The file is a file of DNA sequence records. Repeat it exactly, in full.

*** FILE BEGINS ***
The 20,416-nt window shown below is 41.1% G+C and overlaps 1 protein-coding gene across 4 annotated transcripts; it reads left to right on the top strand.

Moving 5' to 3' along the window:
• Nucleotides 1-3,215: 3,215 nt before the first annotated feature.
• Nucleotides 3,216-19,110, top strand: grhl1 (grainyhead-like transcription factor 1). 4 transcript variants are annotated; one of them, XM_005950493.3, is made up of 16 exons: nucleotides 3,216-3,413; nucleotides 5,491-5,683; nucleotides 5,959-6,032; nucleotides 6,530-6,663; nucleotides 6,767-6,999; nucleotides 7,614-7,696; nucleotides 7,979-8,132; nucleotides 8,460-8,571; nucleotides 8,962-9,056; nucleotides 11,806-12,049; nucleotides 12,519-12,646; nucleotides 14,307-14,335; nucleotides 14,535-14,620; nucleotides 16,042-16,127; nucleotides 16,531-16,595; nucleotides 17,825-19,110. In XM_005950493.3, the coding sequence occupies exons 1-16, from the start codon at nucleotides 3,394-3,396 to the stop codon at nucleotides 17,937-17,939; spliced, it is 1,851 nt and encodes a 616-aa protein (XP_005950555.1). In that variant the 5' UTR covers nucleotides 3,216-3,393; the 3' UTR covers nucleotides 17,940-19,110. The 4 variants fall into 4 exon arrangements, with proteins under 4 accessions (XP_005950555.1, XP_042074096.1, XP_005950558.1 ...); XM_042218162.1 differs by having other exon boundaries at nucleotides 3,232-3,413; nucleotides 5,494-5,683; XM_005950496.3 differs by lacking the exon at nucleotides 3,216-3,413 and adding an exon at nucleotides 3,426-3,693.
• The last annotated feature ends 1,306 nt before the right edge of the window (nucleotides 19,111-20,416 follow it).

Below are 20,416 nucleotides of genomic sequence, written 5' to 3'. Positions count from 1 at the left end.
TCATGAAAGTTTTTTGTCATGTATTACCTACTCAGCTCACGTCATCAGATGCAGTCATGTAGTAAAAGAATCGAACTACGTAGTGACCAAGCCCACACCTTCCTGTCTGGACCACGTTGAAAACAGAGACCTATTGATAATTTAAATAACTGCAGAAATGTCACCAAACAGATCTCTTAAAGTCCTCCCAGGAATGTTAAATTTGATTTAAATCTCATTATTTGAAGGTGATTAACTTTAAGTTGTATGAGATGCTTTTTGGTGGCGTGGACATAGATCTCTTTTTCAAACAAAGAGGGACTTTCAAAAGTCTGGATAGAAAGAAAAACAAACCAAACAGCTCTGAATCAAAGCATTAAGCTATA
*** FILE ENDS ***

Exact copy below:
The 20,416-nt window shown below is 41.1% G+C and overlaps 1 protein-coding gene across 4 annotated transcripts; it reads left to right on the top strand.

Moving 5' to 3' along the window:
• Nucleotides 1-3,215: 3,215 nt before the first annotated feature.
• Nucleotides 3,216-19,110, top strand: grhl1 (grainyhead-like transcription factor 1). 4 transcript variants are annotated; one of them, XM_005950493.3, is made up of 16 exons: nucleotides 3,216-3,413; nucleotides 5,491-5,683; nucleotides 5,959-6,032; nucleotides 6,530-6,663; nucleotides 6,767-6,999; nucleotides 7,614-7,696; nucleotides 7,979-8,132; nucleotides 8,460-8,571; nucleotides 8,962-9,056; nucleotides 11,806-12,049; nucleotides 12,519-12,646; nucleotides 14,307-14,335; nucleotides 14,535-14,620; nucleotides 16,042-16,127; nucleotides 16,531-16,595; nucleotides 17,825-19,110. In XM_005950493.3, the coding sequence occupies exons 1-16, from the start codon at nucleotides 3,394-3,396 to the stop codon at nucleotides 17,937-17,939; spliced, it is 1,851 nt and encodes a 616-aa protein (XP_005950555.1). In that variant the 5' UTR covers nucleotides 3,216-3,393; the 3' UTR covers nucleotides 17,940-19,110. The 4 variants fall into 4 exon arrangements, with proteins under 4 accessions (XP_005950555.1, XP_042074096.1, XP_005950558.1 ...); XM_042218162.1 differs by having other exon boundaries at nucleotides 3,232-3,413; nucleotides 5,494-5,683; XM_005950496.3 differs by lacking the exon at nucleotides 3,216-3,413 and adding an exon at nucleotides 3,426-3,693.
• The last annotated feature ends 1,306 nt before the right edge of the window (nucleotides 19,111-20,416 follow it).

Below are 20,416 nucleotides of genomic sequence, written 5' to 3'. Positions count from 1 at the left end.
TCATGAAAGTTTTTTGTCATGTATTACCTACTCAGCTCACGTCATCAGATGCAGTCATGTAGTAAAAGAATCGAACTACGTAGTGACCAAGCCCACACCTTCCTGTCTGGACCACGTTGAAAACAGAGACCTATTGATAATTTAAATAACTGCAGAAATGTCACCAAACAGATCTCTTAAAGTCCTCCCAGGAATGTTAAATTTGATTTAAATCTCATTATTTGAAGGTGATTAACTTTAAGTTGTATGAGATGCTTTTTGGTGGCGTGGACATAGATCTCTTTTTCAAACAAAGAGGGACTTTCAAAAGTCTGGATAGAAAGAAAAACAAACCAAACAGCTCTGAATCAAAGCATTAAGCTATA